A group of Tory MPs have launched an alternative Conservative manifesto urging Rishi Sunak to slash migration figures amid a record number of Channel crossings in small boats.
The New Conservatives group say their 12-point plan would see net migration down by around 400,000 before the next election and warn the PM “risks eroding public trust”.
MPs, including Miriam Cates, Brendan Clarke-Smith, Jonathan Gullis, Danny Kruger and Lia Nici want Sunak to end care work visas, raise salary cut offs and cap refugee arrival figures.
Written by Tory MP Tom Hunt, the report claims Brits did not vote for mass migration, and without “swift action” the Tory party will “further erode the trust” of scores of 2019 voters.
Deputy party chairman Lee Anderson is also understood to be part of the group, but cannot officially endorse external policy proposals due to his CCHQ role.
The move comes as further pressure is heaped onto Sunak, with June migrant crossings at a new high of 3,824, and the 2023 total so far over 11,000, according to the Home Office.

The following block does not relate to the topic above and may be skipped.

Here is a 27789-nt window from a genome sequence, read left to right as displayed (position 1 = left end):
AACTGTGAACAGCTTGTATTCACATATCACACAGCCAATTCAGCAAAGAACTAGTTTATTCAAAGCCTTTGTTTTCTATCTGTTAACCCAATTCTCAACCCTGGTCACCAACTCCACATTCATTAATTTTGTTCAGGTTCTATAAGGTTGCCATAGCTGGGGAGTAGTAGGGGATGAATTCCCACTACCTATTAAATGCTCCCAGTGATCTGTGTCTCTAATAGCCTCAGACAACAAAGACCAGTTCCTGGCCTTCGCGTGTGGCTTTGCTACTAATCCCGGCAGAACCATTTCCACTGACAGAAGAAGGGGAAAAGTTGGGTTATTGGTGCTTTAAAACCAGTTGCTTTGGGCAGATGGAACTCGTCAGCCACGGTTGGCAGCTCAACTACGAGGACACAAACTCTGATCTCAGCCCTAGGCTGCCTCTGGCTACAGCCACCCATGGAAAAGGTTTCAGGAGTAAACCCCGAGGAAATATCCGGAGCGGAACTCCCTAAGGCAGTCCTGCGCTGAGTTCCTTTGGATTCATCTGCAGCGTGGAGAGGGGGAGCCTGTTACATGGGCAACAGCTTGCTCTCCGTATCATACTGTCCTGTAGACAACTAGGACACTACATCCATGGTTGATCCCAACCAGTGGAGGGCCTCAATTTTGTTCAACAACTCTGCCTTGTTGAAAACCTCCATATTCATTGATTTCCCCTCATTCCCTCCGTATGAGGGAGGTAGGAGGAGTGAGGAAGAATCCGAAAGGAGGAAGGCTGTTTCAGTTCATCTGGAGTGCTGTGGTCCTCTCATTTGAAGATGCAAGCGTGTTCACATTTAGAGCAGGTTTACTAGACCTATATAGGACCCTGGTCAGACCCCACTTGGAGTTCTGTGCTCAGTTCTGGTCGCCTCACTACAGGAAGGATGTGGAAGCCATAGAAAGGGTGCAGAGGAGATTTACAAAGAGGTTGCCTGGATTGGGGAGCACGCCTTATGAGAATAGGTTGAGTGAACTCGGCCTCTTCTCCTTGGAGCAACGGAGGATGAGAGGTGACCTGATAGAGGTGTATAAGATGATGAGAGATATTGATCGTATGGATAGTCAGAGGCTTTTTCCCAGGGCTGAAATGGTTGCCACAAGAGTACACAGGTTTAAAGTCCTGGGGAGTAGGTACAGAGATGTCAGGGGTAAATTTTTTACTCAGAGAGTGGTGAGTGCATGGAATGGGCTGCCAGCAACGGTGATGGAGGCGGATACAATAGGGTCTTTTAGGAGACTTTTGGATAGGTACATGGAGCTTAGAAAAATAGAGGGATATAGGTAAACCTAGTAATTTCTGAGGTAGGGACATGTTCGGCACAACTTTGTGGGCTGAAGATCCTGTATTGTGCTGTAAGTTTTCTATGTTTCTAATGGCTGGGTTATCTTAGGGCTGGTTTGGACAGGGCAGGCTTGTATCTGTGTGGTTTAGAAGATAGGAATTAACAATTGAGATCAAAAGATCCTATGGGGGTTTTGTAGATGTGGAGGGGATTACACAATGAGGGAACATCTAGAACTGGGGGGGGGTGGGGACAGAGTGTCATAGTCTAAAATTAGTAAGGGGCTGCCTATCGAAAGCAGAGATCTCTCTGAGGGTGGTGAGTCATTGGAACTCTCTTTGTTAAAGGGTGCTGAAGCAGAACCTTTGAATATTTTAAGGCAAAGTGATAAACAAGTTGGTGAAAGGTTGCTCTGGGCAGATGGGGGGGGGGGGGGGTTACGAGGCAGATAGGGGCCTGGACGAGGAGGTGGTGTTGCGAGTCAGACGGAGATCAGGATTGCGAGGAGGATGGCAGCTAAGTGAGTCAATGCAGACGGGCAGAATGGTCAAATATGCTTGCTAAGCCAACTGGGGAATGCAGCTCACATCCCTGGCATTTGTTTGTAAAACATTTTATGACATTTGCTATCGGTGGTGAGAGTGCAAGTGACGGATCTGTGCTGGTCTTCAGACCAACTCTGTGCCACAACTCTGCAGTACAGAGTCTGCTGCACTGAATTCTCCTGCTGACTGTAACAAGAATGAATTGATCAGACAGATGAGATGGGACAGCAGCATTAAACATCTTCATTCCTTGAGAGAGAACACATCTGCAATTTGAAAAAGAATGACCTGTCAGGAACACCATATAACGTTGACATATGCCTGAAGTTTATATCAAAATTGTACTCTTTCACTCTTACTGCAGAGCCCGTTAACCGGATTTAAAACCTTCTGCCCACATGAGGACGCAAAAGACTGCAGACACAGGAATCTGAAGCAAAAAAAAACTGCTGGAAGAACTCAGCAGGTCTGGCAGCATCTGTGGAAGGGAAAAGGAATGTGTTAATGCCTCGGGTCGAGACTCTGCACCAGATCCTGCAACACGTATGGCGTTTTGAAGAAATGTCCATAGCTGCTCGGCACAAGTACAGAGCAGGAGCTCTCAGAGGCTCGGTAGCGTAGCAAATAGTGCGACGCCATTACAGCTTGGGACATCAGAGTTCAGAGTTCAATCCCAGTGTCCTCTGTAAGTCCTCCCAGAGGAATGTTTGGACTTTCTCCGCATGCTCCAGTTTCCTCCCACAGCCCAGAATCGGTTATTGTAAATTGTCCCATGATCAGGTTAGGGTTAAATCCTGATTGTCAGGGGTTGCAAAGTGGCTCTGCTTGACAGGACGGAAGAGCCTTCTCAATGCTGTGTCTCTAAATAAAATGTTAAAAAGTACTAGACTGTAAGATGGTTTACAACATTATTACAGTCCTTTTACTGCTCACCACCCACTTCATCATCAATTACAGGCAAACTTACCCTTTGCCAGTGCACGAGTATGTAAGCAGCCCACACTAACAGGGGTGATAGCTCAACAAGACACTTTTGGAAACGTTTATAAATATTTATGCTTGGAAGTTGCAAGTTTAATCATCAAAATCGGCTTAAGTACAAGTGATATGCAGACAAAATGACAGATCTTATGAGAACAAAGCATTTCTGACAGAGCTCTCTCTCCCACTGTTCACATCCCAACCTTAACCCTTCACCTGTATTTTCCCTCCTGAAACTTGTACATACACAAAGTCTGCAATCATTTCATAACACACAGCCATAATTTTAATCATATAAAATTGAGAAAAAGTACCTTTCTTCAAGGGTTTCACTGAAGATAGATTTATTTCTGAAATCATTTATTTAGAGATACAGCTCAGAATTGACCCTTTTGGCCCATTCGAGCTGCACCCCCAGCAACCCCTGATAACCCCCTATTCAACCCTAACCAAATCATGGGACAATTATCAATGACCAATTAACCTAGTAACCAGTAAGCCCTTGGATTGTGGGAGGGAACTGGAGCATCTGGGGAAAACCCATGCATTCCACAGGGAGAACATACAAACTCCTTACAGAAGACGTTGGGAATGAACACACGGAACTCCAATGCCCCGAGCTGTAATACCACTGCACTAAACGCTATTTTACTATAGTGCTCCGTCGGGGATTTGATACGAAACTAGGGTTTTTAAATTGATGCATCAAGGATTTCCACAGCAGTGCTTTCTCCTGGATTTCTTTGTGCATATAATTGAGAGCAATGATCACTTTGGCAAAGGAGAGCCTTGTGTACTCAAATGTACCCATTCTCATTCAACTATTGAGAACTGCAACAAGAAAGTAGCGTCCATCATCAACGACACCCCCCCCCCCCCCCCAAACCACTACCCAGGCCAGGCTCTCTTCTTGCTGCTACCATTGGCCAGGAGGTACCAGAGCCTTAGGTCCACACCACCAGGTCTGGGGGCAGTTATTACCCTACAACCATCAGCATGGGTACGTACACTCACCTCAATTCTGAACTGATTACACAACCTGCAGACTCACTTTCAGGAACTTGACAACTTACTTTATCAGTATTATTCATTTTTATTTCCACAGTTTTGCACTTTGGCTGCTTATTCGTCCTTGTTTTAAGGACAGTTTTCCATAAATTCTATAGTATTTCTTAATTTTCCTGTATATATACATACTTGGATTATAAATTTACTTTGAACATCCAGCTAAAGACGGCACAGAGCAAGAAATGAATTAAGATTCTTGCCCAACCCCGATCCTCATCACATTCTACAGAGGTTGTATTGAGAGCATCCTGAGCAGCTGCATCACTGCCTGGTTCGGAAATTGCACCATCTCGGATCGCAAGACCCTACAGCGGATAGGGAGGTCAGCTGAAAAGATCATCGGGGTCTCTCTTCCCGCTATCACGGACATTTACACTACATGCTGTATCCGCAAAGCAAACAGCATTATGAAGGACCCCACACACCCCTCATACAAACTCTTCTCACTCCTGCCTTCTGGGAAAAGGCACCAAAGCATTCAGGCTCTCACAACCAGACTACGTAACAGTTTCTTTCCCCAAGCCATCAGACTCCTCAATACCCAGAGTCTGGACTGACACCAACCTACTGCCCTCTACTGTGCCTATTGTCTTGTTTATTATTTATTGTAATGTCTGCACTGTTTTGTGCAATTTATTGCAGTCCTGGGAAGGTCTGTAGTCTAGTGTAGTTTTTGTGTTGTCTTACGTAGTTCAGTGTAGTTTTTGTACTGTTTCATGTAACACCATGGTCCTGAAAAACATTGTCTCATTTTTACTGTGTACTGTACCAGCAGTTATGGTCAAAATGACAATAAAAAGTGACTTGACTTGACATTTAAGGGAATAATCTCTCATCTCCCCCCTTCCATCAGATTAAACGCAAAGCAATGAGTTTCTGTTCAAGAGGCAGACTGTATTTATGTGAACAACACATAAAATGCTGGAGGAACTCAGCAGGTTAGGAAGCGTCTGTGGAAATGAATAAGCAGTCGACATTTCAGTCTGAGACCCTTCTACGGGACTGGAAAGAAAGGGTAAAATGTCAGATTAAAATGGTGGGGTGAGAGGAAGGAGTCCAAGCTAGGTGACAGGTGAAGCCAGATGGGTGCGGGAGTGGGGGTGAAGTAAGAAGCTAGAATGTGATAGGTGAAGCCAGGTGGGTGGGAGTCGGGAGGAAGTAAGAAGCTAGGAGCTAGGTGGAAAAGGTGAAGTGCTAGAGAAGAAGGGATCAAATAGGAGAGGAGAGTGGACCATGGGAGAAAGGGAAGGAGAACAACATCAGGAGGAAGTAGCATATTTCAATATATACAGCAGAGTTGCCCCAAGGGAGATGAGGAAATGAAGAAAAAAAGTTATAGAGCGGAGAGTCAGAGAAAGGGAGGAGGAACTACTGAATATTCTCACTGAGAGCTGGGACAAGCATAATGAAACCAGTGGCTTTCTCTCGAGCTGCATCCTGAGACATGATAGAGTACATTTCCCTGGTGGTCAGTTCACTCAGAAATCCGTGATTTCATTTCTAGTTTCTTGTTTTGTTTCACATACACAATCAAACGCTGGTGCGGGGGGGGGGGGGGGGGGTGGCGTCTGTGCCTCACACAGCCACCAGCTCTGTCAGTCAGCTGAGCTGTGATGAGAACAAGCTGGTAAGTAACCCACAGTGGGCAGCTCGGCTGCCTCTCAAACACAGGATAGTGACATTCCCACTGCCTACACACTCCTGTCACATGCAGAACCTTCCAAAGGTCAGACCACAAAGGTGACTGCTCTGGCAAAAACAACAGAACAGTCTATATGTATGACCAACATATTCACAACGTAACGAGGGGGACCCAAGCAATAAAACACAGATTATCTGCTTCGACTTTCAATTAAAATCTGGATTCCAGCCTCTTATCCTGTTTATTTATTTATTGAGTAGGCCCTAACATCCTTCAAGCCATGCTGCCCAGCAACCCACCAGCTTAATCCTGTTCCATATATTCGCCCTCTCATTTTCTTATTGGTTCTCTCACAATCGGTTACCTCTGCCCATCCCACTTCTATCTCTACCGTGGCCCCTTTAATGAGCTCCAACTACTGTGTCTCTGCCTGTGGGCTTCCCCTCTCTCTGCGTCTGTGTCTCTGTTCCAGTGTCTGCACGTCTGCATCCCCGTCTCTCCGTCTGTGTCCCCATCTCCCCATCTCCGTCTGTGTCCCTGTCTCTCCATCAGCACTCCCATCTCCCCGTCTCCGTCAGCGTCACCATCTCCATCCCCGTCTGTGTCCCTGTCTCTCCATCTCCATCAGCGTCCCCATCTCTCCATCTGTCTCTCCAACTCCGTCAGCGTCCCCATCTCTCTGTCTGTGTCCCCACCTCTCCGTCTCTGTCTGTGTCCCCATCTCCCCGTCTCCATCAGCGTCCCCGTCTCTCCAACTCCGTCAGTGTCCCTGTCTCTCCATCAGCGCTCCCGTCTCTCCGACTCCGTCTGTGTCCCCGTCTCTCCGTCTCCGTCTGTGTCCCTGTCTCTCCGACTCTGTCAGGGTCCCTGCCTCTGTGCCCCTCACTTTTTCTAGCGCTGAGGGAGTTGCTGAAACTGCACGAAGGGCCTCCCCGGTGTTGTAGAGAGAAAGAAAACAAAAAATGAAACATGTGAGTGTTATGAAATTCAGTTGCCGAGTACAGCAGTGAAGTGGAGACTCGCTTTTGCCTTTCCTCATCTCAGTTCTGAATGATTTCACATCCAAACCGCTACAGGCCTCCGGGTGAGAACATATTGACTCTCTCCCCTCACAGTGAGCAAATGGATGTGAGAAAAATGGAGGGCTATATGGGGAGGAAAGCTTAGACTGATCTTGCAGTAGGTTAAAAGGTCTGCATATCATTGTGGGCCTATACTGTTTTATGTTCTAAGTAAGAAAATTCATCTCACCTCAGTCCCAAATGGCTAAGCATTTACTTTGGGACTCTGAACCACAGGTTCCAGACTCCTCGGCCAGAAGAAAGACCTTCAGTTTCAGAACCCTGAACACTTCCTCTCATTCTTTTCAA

‘Stop the boats’
It also marks almost six months since the PM vowed to ‘stop the boats’ as one of his five flagship pledges to the public as Prime Minister, which are now being widely questioned.
The Times warned the goals which “appeared almost unmissable are now in serious doubt” with inflation proving stubborn and economic growth microscopic.
Peers debating ministers’ landmark Illegal Migration Bill also delivered a series of blows to the government including: detention limits for pregnant women and children and preventing LGBT+ people being sent to countries such as Rwanda where they may face persecution.
Members in the House of Lords have also already demanded asylum help for children, changes to modern slavery safeguards and called for a ban on backdating deportations.
Ministers say action is needed to stop migrants making the dangerous Channel crossing but critics argue the legislation breaks international law and denies refuge to the vulnerable.
The setbacks to the Bill raise the prospect of a prolonged tussle between the unelected chamber and the government during so-called parliamentary ping-pong, when legislation moves between the Lords and Commons.